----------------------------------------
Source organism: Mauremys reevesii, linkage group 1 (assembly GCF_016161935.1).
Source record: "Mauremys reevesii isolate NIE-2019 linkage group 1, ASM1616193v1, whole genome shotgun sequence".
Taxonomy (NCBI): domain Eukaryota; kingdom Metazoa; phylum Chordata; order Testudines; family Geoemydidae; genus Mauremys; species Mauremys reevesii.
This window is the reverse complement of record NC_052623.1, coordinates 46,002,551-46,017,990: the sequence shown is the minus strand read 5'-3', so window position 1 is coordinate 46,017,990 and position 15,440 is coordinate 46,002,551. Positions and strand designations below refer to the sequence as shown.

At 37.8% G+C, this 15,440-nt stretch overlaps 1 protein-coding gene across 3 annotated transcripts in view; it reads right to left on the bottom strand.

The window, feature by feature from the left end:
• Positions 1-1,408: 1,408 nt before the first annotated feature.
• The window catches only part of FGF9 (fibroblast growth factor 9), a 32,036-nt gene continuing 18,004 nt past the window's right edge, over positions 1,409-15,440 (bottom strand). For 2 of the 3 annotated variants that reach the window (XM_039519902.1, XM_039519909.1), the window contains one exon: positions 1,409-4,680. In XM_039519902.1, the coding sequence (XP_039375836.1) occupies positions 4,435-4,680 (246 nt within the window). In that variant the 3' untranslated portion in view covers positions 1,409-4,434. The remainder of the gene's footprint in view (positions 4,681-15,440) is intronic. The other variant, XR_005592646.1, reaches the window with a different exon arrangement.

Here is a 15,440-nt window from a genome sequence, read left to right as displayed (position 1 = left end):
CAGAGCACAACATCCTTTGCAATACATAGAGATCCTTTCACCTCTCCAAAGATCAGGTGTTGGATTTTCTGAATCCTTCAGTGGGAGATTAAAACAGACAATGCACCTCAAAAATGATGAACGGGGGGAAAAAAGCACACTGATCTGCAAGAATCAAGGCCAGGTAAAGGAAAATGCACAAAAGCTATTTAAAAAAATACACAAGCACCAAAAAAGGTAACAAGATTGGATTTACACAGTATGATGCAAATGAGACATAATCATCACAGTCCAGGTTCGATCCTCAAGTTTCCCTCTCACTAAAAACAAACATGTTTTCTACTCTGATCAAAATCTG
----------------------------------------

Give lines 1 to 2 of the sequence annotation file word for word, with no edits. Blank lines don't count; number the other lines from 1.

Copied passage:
Source organism: Mauremys reevesii, linkage group 1 (assembly GCF_016161935.1).
Source record: "Mauremys reevesii isolate NIE-2019 linkage group 1, ASM1616193v1, whole genome shotgun sequence".